¶10 The district court did not enter any factual findings or conclusions of law weighing these aggravating and mitigating circumstances, nor did it make any explicit finding that the mitigating circumstances were truly compelling. Instead, relying on our decision in In re Discipline of Crawley, 2007 UT 44, 164 P.3d 1232, it found that justice would best be served by a downward departure from the presumptive sanction of disbarment. Accordingly, the district court suspended Mr. Grimes from the practice of law for three years and stayed all but 181 days of the suspension. It conditioned the stay on the following probationary terms: Mr. Grimes could not practice law during the suspension, could not violate the Rules of Professional Conduct, must report to a supervising attorney, must complete an ethics and professional conduct course, and must pay court-scheduled restitution to Mr. Riordan.

¶11 The OPC filed a timely appeal of the Order. We have jurisdiction pursuant to section 78A-3-102(3)(c) of the Utah Code.

STANDARD OF REVIEW

¶12 The Utah Constitution grants us authority to "govern the practice of law, including . . . discipline of persons admitted to practice law." UTAH CONST. art. VIII, § 4. Accordingly, "[w]hile we will ordinarily presume [the district court's] findings of fact to be correct and will not overturn them unless they are arbitrary, capricious, or plainly in error, we accord them less deference in matters of attorney discipline." In re Discipline of Corey, 2012 UT 21, ¶ 23 n.13, 274 P.3d 972 (internal quotation marks omitted). And, "we reserve the right to draw inferences from basic facts which may differ from the inferences drawn by the [district court]." Id. (internal quotation marks omitted). Ultimately, "[a]s to the discipline actually imposed, our constitutional responsibility requires us to make an independent determination as to its correctness." In re Discipline of Crawley, 2007 UT 44, ¶ 17, 164 P.3d 1232 (internal quotation marks omitted).

ANALYSIS

¶13 The Standards outline the factors to be considered in imposing sanctions for attorney misconduct. Their purpose is to

ensure and maintain the high standard of professional conduct required of those who undertake the discharge of professional responsibilities as lawyers, and to protect the public and the administration of justice from lawyers who have demonstrated by their conduct that they are unable or likely to be unable to discharge properly their professional responsibilities.

SUP. CT. R. PROF'L PRACTICE 14-602(b).

¶14 The Standards specify that the relevant considerations in imposing sanctions are "the duty violated," "the lawyer's mental state," "the potential or actual injury caused by the lawyer's misconduct," and "the existence of aggravating or mitigating factors." Id. 14-604(a)-(d). The factors "permit[] flexibility and creativity in assigning sanctions in particular cases of lawyer misconduct." Id. 14-602(d).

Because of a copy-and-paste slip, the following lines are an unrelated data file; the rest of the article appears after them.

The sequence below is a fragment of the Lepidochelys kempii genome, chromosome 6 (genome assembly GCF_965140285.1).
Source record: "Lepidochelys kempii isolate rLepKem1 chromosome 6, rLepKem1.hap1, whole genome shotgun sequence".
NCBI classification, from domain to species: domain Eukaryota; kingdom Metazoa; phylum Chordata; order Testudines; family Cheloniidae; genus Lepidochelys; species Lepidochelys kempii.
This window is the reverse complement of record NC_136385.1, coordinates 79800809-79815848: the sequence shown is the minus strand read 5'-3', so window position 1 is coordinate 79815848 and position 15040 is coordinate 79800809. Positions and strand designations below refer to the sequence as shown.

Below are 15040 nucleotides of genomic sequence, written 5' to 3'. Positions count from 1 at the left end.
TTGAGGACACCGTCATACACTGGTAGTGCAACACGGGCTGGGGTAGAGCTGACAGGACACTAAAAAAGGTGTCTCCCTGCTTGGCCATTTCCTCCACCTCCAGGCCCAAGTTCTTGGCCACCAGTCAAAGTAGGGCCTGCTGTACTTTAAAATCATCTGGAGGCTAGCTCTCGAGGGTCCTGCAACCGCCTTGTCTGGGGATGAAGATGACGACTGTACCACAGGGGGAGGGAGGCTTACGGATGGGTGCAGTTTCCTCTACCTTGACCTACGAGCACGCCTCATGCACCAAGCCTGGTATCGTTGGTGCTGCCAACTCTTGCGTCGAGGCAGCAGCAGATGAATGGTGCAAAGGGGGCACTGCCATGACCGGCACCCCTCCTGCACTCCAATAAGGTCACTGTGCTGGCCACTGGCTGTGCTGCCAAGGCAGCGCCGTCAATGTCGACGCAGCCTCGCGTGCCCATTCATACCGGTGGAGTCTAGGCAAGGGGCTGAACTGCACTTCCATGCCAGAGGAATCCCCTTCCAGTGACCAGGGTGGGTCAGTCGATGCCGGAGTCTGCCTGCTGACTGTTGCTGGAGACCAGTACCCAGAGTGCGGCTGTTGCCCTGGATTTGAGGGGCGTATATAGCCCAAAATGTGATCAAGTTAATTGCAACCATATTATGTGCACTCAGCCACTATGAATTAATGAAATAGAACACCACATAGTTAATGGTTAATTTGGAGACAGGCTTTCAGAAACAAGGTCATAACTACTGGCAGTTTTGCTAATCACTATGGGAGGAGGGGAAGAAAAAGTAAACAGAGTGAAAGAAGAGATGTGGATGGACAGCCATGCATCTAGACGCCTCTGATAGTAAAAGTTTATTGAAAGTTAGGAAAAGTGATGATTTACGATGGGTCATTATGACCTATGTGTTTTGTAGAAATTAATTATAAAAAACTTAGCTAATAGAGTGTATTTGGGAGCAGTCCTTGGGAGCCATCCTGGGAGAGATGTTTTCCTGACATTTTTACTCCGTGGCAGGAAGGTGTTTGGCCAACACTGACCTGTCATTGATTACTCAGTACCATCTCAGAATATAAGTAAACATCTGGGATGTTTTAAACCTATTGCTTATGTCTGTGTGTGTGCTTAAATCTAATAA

¶15 While the Standards offer flexibility, they also provide a framework and prescribe presumptive sanctions for certain types of misconduct. See id. 14-603, 14-605. Disbarment is the presumptive sanction for intentional misappropriation of a client's funds. In re Discipline of Babilis, 951 P.2d 207, 217 (Utah 1997). This severe sanction is appropriate because "[i]ntentional misappropriation of a client's funds is always indefensible; it strikes at the very foundation of the trust and honesty that are indispensable to the functioning of the attorney-client relationship and, indeed, to the functioning of the legal profession itself." Id. In cases of intentional misappropriation of client funds, we previously have ruled that a downward departure from the presumptive sanction of disbarment is appropriate only when a lawyer demonstrates "truly compelling mitigating circumstances." In re...

To continue reading

Request your trial
4 cases
  • In re Lundgren
    • United States
    • Kansas Supreme Court
    • May 26, 2017
    ...intentional misappropriation of client funds is one of, if not the most "severe" kind of misconduct in the legal profession. In re Discipline of Grimes , 2012 UT 87, ¶ 15, 297 P.3d 564. Misappropriation of client funds undermines the relationship between attorney and client and damages the ......
  • Utah State Bar v. Lundgren (In re Lundgren)
    • United States
    • Utah Supreme Court
    • July 21, 2015
    ...intentional misappropriation of client funds is one of, if not the most “severe” kind of misconduct in the legal profession. In re Discipline of Grimes, 2012 UT 87, ¶ 15, 297 P.3d 564. Misappropriation of client funds undermines the relationship between attorney and client and damages the l......
  • Utah State Bar v. Bates (In re Bates)
    • United States
    • Utah Supreme Court
    • February 22, 2017
    ...omitted). We maintain the discretion to draw different inferences from the facts than those made by the district court. In re Discipline of Grimes , 2012 UT 87, ¶ 12, 297 P.3d 564, as amended (Mar. 21, 2013). Additionally, given our unique position regarding attorney discipline, we "make an......
  • Steffensen v. Office of Prof'l Conduct (In re Steffensen)
    • United States
    • Utah Supreme Court
    • September 24, 2018
    ...invokes "our constitutional responsibility" and "requires us to make an independent determination as to its correctness." In re Discipline of Grimes , 2012 UT 87, ¶ 12, 297 P.3d 564 (citation omitted). In doing so, we are conscious of the serious consequences that can result. "Disbarment is......

VLEX uses login cookies to provide you with a better browsing experience. If you click on 'Accept' or continue browsing this site we consider that you accept our cookie policy. ACCEPT